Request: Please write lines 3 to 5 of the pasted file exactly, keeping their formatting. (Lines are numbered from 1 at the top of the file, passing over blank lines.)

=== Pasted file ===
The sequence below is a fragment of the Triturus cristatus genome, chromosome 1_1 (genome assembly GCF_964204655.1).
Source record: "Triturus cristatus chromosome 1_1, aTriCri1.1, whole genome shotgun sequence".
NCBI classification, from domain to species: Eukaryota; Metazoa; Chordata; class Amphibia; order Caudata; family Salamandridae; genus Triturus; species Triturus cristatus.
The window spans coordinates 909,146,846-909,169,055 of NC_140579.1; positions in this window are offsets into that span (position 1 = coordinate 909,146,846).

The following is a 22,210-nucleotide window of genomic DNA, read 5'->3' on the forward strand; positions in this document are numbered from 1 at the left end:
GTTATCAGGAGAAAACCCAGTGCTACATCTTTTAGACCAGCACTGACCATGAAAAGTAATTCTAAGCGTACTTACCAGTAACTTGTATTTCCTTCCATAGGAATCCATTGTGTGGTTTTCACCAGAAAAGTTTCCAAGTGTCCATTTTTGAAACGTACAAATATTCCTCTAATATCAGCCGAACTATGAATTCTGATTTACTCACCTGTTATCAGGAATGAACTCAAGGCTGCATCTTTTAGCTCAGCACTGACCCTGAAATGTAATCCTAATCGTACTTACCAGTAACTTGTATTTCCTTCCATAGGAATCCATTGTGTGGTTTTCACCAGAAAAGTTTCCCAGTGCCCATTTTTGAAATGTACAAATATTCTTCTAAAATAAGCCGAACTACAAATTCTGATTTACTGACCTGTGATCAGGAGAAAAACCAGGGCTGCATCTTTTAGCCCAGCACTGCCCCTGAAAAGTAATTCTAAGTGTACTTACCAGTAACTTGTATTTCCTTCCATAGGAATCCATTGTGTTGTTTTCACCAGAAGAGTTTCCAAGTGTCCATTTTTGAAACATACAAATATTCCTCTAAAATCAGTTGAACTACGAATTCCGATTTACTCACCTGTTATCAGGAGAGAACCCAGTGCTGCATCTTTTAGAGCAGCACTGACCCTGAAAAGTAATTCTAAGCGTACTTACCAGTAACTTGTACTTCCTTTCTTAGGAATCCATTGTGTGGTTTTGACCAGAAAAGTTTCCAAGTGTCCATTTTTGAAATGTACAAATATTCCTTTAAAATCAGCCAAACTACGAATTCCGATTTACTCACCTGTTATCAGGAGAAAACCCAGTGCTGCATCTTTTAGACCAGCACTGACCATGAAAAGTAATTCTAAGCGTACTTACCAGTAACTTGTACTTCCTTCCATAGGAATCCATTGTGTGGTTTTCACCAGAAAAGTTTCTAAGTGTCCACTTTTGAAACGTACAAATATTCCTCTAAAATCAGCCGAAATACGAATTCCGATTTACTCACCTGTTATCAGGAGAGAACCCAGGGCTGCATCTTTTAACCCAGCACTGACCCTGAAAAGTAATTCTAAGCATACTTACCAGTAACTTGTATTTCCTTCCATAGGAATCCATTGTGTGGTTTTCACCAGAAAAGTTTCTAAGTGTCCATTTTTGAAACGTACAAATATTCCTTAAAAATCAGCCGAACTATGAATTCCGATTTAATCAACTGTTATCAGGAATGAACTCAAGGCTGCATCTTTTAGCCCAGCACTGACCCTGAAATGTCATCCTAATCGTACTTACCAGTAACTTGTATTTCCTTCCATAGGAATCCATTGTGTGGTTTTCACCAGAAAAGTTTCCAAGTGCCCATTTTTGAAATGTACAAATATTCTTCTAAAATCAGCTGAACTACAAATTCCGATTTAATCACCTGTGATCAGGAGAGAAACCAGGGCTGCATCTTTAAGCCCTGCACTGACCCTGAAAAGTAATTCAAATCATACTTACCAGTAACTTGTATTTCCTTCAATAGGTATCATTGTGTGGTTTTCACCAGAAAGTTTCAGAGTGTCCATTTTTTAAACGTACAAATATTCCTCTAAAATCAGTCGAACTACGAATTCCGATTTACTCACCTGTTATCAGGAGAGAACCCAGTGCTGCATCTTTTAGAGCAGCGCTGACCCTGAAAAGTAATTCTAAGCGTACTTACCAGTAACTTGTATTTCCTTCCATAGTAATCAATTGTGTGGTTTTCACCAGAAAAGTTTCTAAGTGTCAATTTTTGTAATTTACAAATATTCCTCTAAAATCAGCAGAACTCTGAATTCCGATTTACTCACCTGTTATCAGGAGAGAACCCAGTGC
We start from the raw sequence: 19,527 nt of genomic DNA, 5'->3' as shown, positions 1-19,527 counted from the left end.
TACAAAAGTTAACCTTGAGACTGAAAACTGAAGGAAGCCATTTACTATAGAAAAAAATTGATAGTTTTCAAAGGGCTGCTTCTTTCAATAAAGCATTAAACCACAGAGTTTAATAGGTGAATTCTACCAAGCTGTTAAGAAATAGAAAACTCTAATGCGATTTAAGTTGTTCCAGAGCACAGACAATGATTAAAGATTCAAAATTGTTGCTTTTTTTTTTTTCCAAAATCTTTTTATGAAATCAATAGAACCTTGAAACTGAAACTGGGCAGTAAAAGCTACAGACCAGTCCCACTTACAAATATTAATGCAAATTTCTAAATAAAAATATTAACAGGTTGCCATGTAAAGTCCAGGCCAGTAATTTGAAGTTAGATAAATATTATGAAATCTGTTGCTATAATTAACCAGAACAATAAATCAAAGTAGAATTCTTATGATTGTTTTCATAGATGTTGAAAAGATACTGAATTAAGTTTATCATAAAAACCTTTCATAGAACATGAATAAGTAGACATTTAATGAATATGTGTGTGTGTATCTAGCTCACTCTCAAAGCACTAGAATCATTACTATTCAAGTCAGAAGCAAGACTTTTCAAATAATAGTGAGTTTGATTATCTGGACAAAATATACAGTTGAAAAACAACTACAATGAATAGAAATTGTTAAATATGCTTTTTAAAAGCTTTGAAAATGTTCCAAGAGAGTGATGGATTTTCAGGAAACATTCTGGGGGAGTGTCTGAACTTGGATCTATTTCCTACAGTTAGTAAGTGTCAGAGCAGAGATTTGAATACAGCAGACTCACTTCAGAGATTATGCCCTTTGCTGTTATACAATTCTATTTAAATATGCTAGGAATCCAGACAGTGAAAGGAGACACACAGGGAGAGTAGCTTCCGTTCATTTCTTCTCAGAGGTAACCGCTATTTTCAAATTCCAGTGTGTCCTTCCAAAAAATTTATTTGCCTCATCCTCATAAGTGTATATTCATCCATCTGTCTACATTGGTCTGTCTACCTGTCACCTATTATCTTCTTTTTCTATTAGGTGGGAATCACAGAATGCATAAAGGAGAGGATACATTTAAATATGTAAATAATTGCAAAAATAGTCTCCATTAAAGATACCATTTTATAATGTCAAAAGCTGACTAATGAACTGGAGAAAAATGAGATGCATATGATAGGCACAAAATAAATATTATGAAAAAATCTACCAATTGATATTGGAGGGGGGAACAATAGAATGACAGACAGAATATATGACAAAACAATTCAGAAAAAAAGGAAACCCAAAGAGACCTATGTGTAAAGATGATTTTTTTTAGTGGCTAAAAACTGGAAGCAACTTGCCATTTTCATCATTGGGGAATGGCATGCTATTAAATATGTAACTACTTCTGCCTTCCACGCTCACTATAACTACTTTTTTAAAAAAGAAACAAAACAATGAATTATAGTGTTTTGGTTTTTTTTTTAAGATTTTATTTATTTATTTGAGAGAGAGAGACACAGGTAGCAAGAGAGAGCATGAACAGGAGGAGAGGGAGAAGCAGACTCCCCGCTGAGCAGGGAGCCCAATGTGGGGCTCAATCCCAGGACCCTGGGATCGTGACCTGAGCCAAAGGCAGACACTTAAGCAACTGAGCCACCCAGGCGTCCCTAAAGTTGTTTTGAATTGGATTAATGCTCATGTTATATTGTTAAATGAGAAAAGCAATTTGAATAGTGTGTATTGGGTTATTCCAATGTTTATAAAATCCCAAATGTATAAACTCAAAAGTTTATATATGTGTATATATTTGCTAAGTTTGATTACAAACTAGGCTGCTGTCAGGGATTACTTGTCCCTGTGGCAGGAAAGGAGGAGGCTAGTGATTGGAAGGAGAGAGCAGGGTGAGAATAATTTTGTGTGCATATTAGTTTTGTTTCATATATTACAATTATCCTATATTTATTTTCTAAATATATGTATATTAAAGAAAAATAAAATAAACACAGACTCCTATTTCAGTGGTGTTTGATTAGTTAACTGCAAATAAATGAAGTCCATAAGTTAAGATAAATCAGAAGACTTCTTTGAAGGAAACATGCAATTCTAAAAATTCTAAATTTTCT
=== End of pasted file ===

NCBI classification, from domain to species: Eukaryota; Metazoa; Chordata; class Amphibia; order Caudata; family Salamandridae; genus Triturus; species Triturus cristatus.
The window spans coordinates 909,146,846-909,169,055 of NC_140579.1; positions in this window are offsets into that span (position 1 = coordinate 909,146,846).

The following is a 22,210-nucleotide window of genomic DNA, read 5'->3' on the forward strand; positions in this document are numbered from 1 at the left end: